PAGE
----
Southwestern NMR Center for in vivo Metabolism - NIBIB

The Southwestern NMR Center for in vivo Metabolism–National Center for Research Resources (NCRR), which has been involved in the development and application of new magnetic resonance methods for monitoring physiology and biochemistry in vivo for more than 25 years at the Advanced Imaging Research Center at UT Southwestern Medical Center, was dissolved on December 23, 2011. The program has been reassigned to the National Institute of Biomedical Imaging and Bioengineering (NIBIB). For more information: NIBIB reorganization.

Technology Research and Development

The importance of understanding abnormal metabolism in common diseases such as cancer, diabetes, and heart disease has long been appreciated. Because of technology constraints, however, much of this research has been conducted in isolated systems where clinical relevance may be uncertain. The multidisciplinary group within the Resource has pioneered new concepts involving the stable isotope 13C and magnetic resonance methods for probing metabolic pathways, but translation of this technology to human patients is limited by poor sensitivity. Technical progress within the Resource in dynamic nuclear polarization and high field magnetic resonance over the last three years now provides the foundation for major advances toward new ways of studying metabolism in patients.

With this goal in mind, three closely interrelated Technology R&D projects are in progress:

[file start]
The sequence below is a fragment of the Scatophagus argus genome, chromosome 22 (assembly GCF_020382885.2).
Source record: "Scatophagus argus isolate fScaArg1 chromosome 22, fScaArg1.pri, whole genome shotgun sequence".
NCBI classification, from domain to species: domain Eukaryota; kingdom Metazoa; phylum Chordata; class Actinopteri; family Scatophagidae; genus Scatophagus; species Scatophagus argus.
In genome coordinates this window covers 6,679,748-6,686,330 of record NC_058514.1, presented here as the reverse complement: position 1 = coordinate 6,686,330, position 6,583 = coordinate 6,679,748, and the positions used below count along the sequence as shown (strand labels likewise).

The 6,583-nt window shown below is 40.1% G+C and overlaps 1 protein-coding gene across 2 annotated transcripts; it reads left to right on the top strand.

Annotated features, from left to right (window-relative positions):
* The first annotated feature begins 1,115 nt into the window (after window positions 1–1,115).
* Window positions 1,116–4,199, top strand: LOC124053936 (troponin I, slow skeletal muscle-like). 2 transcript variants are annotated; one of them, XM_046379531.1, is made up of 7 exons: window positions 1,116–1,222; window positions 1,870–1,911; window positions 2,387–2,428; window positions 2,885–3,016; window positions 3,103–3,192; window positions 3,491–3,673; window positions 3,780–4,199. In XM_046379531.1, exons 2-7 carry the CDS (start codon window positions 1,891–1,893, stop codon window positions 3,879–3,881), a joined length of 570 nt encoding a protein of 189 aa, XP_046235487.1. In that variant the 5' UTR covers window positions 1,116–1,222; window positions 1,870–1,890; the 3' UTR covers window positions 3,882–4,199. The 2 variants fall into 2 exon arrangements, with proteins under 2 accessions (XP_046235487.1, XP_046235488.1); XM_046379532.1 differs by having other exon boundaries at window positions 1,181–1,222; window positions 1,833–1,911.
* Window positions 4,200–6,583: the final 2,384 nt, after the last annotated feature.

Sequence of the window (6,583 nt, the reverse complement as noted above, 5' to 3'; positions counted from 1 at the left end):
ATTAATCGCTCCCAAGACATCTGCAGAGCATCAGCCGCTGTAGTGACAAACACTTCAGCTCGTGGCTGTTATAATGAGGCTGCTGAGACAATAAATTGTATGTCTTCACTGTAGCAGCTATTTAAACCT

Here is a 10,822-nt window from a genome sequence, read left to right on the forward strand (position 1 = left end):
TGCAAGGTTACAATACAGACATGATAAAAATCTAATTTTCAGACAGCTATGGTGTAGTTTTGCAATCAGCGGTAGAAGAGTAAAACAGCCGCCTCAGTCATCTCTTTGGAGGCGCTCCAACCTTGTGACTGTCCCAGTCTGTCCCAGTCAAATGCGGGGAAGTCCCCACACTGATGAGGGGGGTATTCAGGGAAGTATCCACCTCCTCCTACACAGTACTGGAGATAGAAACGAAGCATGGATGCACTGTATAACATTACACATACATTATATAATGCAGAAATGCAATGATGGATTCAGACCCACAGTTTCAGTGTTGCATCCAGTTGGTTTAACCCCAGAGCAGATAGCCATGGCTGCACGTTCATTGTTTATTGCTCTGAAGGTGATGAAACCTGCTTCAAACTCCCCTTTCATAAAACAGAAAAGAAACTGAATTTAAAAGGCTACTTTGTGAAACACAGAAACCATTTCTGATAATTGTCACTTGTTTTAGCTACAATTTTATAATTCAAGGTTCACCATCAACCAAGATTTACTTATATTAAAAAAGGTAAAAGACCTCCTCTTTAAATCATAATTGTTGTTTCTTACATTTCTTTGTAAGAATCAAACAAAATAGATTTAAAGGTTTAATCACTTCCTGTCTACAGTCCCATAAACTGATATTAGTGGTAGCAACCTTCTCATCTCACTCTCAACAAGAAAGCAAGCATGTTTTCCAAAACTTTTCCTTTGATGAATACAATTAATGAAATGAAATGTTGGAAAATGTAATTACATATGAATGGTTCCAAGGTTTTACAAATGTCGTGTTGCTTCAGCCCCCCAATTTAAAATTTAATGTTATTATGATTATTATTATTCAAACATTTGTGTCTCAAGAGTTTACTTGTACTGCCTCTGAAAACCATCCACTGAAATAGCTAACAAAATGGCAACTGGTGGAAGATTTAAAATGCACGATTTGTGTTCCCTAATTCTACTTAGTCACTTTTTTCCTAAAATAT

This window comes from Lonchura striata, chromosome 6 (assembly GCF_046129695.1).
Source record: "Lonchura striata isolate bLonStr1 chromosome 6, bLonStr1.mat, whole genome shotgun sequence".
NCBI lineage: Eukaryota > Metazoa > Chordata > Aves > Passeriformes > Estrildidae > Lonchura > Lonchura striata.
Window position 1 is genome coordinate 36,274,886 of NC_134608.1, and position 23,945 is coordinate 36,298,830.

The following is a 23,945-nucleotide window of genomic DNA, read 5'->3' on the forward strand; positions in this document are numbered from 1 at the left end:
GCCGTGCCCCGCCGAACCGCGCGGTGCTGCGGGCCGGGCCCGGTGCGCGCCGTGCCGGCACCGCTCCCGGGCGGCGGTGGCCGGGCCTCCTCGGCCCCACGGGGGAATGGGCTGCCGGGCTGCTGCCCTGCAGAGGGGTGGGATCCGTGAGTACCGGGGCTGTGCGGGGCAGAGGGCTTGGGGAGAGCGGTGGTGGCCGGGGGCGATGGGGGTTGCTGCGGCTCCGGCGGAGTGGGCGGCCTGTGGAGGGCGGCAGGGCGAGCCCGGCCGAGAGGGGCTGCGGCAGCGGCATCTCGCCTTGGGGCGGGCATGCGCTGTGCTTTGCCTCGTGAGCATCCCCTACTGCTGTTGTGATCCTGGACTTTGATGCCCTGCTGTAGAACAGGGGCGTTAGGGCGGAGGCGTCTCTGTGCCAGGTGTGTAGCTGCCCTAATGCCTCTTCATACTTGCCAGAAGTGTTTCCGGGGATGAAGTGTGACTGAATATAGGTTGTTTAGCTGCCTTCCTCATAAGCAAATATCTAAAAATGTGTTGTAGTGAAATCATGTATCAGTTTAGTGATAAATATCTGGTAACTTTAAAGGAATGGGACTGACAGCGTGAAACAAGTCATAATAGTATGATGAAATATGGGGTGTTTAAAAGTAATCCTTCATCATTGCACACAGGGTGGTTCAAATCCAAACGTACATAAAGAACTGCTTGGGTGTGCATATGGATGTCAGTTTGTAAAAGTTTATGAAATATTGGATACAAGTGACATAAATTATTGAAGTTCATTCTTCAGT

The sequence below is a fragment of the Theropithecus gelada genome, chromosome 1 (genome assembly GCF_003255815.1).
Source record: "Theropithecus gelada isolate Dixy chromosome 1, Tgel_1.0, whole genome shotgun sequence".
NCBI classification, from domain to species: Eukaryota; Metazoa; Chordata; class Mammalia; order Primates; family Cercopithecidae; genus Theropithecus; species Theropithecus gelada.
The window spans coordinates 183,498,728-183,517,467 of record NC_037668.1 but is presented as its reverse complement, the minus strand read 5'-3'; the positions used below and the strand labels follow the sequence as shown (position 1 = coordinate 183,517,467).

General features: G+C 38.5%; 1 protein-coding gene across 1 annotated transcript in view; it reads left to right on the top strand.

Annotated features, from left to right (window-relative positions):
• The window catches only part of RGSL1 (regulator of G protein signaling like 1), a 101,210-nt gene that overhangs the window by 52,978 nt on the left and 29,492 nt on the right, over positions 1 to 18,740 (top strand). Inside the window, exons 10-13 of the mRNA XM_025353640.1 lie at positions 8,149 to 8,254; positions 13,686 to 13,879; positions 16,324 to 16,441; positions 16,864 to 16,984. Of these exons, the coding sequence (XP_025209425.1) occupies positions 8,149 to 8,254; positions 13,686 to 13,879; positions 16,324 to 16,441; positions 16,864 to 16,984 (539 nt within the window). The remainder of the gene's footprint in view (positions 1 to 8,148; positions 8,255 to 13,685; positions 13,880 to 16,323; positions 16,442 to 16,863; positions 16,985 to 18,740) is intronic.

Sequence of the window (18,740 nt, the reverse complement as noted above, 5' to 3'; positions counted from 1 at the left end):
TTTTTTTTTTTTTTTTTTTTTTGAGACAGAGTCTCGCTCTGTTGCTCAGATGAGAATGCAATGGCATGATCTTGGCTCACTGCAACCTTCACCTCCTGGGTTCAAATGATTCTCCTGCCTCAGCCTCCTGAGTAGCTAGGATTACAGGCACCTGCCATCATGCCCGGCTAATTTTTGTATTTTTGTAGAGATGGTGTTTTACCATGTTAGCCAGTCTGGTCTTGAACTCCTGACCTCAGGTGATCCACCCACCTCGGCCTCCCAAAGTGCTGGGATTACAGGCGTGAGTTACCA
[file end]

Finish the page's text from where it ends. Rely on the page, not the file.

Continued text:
1. Design, synthesis, and characterization of 13C-labeled molecules with long T1s that probe key aspects of tissue biochemistry and development of paraCEST agents for detecting metabolites.
  2. Implementation of hyperpolarization methods in vivo for the study of metabolism in rodent models at 4.7 T.
  3. Continue development of 7T spectroscopy in skeletal muscle and brain, methods for interpreting 13C NMR spectra from the brain using multiplet information, and implementation of hyperpolarized 13C in vivo.

Major Research Topics

  • Innovative applications of stable isotopes (2H and 13C)
  • Modern NMR methods to measure flux through biochemical pathways in animals and human subjects
  • The design of new lanthanide-based agents that report features of the intra- and extracellular environment
  • The Center is supported by the National Institutes of Health (NIH) National Institute of Biomedical Imaging and Bioengineering (NIBIB), which funds technology development and application to humans.

Research Activities

  • Technology development in NMR spectroscopy and imaging methods
  • Application of such technology in the study of humans and animals
  • Developing and providing software for determining metabolic fluxes
  • An annual symposium to discuss recent developments and explore how they can be used in different areas of research
  • Training in the technology for outside users
  • Opportunities for collaborations